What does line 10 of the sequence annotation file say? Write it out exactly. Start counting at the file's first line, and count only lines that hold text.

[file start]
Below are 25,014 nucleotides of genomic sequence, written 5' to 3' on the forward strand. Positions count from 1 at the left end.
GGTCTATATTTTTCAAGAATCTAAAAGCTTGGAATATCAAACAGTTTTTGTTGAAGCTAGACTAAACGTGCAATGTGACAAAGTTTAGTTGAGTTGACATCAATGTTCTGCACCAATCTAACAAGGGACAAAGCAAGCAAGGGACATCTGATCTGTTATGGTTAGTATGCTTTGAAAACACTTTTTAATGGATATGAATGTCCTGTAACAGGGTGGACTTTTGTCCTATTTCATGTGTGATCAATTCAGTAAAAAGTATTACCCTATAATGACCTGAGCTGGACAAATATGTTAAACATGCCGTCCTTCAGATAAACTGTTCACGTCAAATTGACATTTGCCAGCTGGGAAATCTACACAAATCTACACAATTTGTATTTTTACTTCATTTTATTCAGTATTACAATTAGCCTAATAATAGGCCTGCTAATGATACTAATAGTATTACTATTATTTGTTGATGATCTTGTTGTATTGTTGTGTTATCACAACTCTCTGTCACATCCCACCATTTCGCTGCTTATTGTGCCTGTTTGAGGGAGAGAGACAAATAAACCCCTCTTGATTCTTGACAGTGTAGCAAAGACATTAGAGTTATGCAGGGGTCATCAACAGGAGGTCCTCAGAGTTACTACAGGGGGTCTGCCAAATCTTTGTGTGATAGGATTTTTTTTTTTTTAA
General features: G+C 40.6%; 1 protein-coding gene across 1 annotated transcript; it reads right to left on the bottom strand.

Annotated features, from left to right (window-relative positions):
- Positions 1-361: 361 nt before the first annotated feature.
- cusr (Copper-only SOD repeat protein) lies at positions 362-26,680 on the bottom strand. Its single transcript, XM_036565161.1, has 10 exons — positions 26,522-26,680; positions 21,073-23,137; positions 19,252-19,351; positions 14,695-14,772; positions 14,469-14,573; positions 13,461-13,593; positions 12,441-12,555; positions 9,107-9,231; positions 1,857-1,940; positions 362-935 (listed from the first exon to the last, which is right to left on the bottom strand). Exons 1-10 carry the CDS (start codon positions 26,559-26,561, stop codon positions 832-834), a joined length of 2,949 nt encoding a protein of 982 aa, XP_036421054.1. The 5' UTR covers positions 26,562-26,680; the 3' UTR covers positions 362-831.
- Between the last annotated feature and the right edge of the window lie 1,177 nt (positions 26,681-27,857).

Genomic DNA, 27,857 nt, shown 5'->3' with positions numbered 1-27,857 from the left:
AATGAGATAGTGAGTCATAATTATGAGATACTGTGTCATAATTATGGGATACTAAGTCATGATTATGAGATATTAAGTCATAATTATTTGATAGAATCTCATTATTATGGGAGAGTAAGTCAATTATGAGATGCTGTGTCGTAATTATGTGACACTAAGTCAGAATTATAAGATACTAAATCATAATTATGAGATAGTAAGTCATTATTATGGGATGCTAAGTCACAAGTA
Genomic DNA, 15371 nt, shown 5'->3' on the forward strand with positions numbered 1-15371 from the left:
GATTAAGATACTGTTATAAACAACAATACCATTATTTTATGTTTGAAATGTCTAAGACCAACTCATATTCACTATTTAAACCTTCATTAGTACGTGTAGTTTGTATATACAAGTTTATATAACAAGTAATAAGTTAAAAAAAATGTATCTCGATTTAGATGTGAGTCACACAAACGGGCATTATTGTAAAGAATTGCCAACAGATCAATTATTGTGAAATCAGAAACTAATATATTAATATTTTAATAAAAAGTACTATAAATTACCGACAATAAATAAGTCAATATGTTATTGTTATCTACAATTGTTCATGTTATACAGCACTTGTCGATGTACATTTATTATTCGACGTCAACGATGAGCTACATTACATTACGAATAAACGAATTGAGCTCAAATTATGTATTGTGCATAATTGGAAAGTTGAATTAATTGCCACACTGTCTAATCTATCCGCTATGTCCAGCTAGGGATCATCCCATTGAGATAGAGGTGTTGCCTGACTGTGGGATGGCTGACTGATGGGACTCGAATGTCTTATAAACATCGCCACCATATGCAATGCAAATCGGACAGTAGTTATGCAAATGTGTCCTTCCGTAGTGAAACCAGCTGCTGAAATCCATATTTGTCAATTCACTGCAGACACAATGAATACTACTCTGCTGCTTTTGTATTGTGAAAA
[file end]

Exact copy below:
Genomic DNA, 15371 nt, shown 5'->3' on the forward strand with positions numbered 1-15371 from the left: